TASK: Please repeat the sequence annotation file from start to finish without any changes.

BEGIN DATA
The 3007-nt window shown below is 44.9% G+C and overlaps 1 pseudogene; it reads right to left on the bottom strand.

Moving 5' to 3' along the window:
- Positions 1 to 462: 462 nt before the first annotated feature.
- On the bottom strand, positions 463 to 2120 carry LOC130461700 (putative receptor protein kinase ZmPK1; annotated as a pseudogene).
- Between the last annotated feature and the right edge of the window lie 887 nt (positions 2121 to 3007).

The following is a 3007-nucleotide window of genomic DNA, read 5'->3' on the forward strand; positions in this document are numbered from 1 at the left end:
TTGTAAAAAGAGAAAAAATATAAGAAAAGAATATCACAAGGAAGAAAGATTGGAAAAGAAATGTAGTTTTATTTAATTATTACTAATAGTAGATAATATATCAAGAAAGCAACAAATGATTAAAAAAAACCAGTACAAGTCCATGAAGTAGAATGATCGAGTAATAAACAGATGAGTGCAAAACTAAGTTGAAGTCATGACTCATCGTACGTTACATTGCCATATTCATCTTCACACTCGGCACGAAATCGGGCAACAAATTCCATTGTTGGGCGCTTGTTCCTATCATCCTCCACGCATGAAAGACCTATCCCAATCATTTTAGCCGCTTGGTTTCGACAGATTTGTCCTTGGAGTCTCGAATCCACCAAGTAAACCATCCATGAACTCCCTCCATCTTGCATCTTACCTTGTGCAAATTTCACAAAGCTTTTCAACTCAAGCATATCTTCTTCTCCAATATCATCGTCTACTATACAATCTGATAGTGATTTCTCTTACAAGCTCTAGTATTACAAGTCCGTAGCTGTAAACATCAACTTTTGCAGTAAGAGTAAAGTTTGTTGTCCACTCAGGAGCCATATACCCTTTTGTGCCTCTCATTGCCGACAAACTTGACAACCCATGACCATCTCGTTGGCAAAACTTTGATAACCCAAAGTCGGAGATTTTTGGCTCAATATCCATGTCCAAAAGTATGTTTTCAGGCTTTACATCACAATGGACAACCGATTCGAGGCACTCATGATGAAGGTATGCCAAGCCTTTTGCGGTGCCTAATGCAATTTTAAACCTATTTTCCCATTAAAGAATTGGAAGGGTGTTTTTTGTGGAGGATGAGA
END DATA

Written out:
The 3007-nt window shown below is 44.9% G+C and overlaps 1 pseudogene; it reads right to left on the bottom strand.

Moving 5' to 3' along the window:
- Positions 1 to 462: 462 nt before the first annotated feature.
- On the bottom strand, positions 463 to 2120 carry LOC130461700 (putative receptor protein kinase ZmPK1; annotated as a pseudogene).
- Between the last annotated feature and the right edge of the window lie 887 nt (positions 2121 to 3007).

The following is a 3007-nucleotide window of genomic DNA, read 5'->3' on the forward strand; positions in this document are numbered from 1 at the left end:
TTGTAAAAAGAGAAAAAATATAAGAAAAGAATATCACAAGGAAGAAAGATTGGAAAAGAAATGTAGTTTTATTTAATTATTACTAATAGTAGATAATATATCAAGAAAGCAACAAATGATTAAAAAAAACCAGTACAAGTCCATGAAGTAGAATGATCGAGTAATAAACAGATGAGTGCAAAACTAAGTTGAAGTCATGACTCATCGTACGTTACATTGCCATATTCATCTTCACACTCGGCACGAAATCGGGCAACAAATTCCATTGTTGGGCGCTTGTTCCTATCATCCTCCACGCATGAAAGACCTATCCCAATCATTTTAGCCGCTTGGTTTCGACAGATTTGTCCTTGGAGTCTCGAATCCACCAAGTAAACCATCCATGAACTCCCTCCATCTTGCATCTTACCTTGTGCAAATTTCACAAAGCTTTTCAACTCAAGCATATCTTCTTCTCCAATATCATCGTCTACTATACAATCTGATAGTGATTTCTCTTACAAGCTCTAGTATTACAAGTCCGTAGCTGTAAACATCAACTTTTGCAGTAAGAGTAAAGTTTGTTGTCCACTCAGGAGCCATATACCCTTTTGTGCCTCTCATTGCCGACAAACTTGACAACCCATGACCATCTCGTTGGCAAAACTTTGATAACCCAAAGTCGGAGATTTTTGGCTCAATATCCATGTCCAAAAGTATGTTTTCAGGCTTTACATCACAATGGACAACCGATTCGAGGCACTCATGATGAAGGTATGCCAAGCCTTTTGCGGTGCCTAATGCAATTTTAAACCTATTTTCCCATTAAAGAATTGGAAGGGTGTTTTTTGTGGAGGATGAGA